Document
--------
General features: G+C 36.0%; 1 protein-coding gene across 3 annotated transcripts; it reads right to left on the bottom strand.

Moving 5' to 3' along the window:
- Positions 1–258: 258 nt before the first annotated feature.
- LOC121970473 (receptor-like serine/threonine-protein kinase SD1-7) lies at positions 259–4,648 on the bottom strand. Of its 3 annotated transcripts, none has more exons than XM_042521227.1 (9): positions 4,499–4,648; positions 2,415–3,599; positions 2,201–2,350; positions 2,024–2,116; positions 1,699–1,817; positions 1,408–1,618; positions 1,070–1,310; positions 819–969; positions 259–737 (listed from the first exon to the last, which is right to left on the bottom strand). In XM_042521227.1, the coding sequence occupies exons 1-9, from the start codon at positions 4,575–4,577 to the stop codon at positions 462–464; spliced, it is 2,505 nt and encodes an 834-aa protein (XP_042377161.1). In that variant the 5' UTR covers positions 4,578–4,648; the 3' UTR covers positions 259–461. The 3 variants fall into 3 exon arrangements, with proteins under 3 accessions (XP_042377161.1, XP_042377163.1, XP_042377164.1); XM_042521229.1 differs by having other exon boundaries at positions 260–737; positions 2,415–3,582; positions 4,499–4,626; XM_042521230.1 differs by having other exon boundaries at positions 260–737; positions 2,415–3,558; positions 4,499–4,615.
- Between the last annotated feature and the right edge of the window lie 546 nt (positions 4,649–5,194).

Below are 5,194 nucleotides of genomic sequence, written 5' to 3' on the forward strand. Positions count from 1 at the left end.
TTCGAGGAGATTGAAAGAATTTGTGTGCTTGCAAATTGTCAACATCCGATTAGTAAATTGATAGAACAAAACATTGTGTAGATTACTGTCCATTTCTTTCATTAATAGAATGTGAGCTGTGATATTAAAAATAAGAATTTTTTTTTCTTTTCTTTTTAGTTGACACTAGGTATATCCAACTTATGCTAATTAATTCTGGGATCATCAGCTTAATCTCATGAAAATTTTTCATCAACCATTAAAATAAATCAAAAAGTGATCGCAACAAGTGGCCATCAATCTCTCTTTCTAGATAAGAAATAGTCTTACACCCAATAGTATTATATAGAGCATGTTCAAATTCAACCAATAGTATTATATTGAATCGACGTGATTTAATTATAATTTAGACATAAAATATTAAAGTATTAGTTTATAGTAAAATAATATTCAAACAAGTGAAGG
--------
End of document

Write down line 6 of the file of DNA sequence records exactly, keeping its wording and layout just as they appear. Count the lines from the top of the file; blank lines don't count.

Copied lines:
Below are 5,194 nucleotides of genomic sequence, written 5' to 3' on the forward strand. Positions count from 1 at the left end.